Around 150 workers at Dublin-based packaging firm Smurfit Kappa Dublin are to receive a pay increase after a Labour Court recommendation.
Last January, the firm failed to provide the 2% increase to workers in spite of an agreement in place that the award would be made.
The firm told the Labour Court that it was no longer in a position to pay.
At the Labour Court hearing, Smurfit Kappa said that the withdrawal of the percentage rate increase by the company is regrettable but unavoidable given the market circumstances.
The firm told the Labour Court that since the economic downturn in 2008 volumes at the plant have reduced by 18% and this was in spite of the consolidation and rationalisation of other Smurfit Kappa facilities and transfer of work to the Ballymount plant.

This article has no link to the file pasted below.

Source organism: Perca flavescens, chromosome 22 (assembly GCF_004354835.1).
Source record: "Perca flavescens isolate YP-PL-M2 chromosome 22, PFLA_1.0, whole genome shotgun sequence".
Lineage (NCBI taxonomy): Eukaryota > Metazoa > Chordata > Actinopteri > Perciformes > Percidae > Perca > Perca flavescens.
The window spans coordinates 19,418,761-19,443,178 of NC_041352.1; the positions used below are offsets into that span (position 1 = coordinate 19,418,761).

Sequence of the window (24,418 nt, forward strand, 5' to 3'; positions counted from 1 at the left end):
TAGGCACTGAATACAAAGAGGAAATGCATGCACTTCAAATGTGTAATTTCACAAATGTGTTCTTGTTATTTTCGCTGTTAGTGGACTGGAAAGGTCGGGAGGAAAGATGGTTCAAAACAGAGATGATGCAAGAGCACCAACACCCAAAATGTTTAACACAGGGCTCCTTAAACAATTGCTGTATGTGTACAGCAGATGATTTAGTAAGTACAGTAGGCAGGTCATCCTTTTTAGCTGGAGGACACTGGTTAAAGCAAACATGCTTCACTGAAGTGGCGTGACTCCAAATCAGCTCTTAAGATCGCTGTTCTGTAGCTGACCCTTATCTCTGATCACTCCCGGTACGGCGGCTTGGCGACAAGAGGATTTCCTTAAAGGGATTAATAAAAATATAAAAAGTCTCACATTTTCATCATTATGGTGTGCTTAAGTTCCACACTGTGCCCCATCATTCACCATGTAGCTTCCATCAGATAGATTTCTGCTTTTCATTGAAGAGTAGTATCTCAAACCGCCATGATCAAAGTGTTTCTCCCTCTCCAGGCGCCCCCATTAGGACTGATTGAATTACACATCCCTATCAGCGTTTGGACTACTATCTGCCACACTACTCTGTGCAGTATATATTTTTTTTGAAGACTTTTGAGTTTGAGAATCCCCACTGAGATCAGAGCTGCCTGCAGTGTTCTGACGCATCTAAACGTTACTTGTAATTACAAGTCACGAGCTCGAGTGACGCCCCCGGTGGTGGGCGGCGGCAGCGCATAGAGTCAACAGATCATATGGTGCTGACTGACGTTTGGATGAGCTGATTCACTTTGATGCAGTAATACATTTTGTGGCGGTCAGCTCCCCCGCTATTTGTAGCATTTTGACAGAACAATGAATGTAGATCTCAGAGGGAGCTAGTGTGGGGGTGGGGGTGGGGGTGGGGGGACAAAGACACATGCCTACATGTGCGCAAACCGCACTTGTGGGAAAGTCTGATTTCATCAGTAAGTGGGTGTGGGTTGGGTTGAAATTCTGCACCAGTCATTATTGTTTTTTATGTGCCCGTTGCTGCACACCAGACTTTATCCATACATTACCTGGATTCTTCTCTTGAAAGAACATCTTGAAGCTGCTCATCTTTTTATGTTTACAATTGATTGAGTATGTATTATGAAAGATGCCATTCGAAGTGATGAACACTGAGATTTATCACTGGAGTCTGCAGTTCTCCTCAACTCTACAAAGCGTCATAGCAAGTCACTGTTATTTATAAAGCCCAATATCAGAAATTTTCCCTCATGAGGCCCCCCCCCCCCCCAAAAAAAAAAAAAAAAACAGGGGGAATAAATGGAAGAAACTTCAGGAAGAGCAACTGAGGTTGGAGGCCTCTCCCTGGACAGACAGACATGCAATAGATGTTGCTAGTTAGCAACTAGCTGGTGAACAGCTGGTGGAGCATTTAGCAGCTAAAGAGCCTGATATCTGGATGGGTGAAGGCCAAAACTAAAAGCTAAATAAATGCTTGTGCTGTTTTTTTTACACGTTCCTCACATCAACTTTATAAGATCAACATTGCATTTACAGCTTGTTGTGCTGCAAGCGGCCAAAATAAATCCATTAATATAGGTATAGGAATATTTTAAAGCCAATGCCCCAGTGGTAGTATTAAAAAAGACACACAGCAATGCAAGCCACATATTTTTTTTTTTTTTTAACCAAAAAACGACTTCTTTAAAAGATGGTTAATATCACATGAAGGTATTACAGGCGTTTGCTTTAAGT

However, unions in the dispute, SIPTU, the TEEU and UNITE pointed out that in 2009, the company withdrew from the T2016 Pay Agreement with 6% outstanding.
The unions secured agreement from the members to postpone their 6% expectation in order to secure a guarantee of no pay cuts for 2011/11 and a similar proposal was agreed in 2012.
When the 2013 agreement came up for negotiation the union members agreed to defer a rise on foot of a guarantee of 2% on January 1, 2014.
That increase was not implemented and the dispute went to the Labour Relations Commission (LRC) before being referred to the Labour Court.
The Labour Court found “that agreements freely entered into should be upheld save in exceptional circumstances,” adding “in this case, while the circumstances have changed, they have not changed to the extent that would justify the setting aside of the pay agreement freely entered into by the parties”.
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